Norm Coleman used to walk past my office when I worked at the Minnesota State Capitol for Senate Majority Research.
That was the first time I met him.
Well, that’s not true.
He would walk by me all the time with this kind of saunter. To be honest, the only real impression he made on me at the time was that he was skinny.
The first time I really met him was over lunch after a co-worker suggested we meet to talk about Norm’s campaign for St. Paul Mayor.
Sitting down I remember what struck me the most was he was awfully skinny — and had on a pinstripe suit, a striped shirt and his tie had stripes on it.
Anymore stripes and he and that skinny frame simply would have disappeared.
He talked. Oh Lord he talked.
And, talked and talked and talked.
He told me all about how he was going to turn the City around and run a campaign that was going to win.
There was no shortage of confidence. It wasn’t arrogance. Okay, well maybe a little bit.
But he was confident in himself – his vision – and most of all – confident he was going to win and do all the things he told me he was going to do.
Not long after that I agreed to run his campaign for Mayor. To be honest, I didn’t have a whole lot else going on at the moment so I thought it would be an adventure.
It was, indeed. The first adventure began in the living room of his house at the first campaign meeting I attended.
The same campaign meeting where he “forgot” to tell the campaign manager he already had that I was coming on board to manage the campaign.
In 1993 we soundly defeated the DFL endorsed candidate and Norm became Mayor. Over the next four years he set out to do many of the things he told me he was going to do. He brought people together.
He put aside his personal differences with people and tried to figure out the best way to make the City safer, cleaner and more affordable.
After the 1993 campaign I walked away from Norm for a couple of years but was pulled back into his orbit and my first day of work at City Hall was the same day that two St. Paul police officers were gunned down while protecting their City.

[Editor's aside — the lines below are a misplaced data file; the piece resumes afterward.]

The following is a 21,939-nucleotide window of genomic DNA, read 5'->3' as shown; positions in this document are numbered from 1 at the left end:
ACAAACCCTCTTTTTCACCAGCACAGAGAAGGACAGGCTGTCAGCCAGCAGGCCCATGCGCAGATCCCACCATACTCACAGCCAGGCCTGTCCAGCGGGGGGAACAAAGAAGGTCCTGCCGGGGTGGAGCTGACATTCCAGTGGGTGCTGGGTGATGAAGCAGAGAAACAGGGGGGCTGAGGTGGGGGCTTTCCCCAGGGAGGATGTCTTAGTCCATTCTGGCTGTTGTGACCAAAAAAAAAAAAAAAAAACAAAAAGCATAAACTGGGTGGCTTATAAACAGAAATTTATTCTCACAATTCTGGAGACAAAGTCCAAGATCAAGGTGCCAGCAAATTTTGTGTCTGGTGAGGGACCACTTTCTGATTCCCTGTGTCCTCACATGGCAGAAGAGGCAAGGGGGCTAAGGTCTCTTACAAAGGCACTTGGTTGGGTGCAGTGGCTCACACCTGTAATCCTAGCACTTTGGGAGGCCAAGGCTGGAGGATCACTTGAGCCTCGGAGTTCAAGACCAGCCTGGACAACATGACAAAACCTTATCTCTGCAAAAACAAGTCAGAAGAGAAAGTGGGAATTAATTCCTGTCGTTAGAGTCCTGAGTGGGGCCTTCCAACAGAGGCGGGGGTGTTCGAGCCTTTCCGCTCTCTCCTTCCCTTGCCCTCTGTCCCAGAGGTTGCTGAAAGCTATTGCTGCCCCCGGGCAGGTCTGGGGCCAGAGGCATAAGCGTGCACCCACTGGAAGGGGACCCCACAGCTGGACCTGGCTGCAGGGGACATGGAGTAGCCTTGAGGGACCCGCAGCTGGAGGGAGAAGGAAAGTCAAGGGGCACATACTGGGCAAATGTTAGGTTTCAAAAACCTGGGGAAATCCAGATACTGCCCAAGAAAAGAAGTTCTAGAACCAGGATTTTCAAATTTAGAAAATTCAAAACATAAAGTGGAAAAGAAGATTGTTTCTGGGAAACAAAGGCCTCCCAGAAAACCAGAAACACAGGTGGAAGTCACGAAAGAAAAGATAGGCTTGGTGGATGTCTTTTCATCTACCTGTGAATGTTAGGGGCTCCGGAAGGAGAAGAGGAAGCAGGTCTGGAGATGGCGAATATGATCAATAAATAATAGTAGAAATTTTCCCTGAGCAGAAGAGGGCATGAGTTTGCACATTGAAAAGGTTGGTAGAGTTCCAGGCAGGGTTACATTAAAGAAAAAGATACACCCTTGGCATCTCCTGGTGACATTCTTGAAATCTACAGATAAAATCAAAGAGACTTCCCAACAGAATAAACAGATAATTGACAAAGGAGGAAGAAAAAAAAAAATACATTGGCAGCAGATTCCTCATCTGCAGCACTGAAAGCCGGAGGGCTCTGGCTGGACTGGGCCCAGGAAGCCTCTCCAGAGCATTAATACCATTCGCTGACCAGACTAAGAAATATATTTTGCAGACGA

Politics got more divided in St. Paul during those 4 years. The DFL Party rather than embracing a popular young Mayor pushed him further away from the party. It became clear that Norm wasn’t part of their vision for the future and it was obvious that Norm’s common sense philosophy about the proper role of government wasn’t a good fit for the DFL Party.
So he became a Republican. And, because I wasn’t anymore welcome than he was, I became one, too.
Then we set out to get him re-elected as a Republican. That happened, too.
The campaigns Norm had didn’t end with his re-election as Mayor.
There was a Governor’s race, an election to the United States Senate, a campaign for re-election to the United States Senate and a protracted recount.
In one way, shape, form or another I was honored to play a role in each of them.
In between every single leg of this journey there’s a million stories and memories. Good, bad and ugly.
But, all of them never possible if I hadn’t sat down for lunch 22 years ago with a skinny guy who talked a lot who was convinced he could change the world.
Norm has changed the world. I think for the better. He made the lives of untold thousands of people better. Empowered others to have successful careers in their own lives.
From politics to government to corporations to social change, Norm Coleman’s inspired hundreds, if not thousands, to get involved and make the world a better place for others.
Norm has been one of the most consequential public servants in Minnesota history.
I understand that others don’t share my opinion of his service.
That’s the beauty of this country. I don’t have to agree with your wrong point of view. Or you agree with my correct point of view.
Besides, it’s my blog, I get to write what I believe not what someone else might think.
I’ve heard all of the Norm-isms through the years.
About roaring like a Lion, stuff going into God’s ears from our lips, that somebody sewed “Mayor” into his underwear (frankly, I thought that was simply creepy) and how he was a “Possibilitarian” (totally made up word), people who were just walking around if they didn’t have followers and the need to have guys with faces that said “Yes.”
Norm was never a guy willing to accept “No” or “We can’t do that” or “This is the way we have always done it” as a final answer to anything.
He put forward a vision, brought smart people around him to explain it and expected it would get done.
Present company excluded, Norm found people that were smarter than him and let them do the work that needed to be done to turn his vision into reality.
Norm has never held grudges. Sure, he’s human. There’s some folks he likes a lot more than others – but I’ve seen him reach out to those who he had bitter fights with over the years and offer them his hand at their most desperate hours.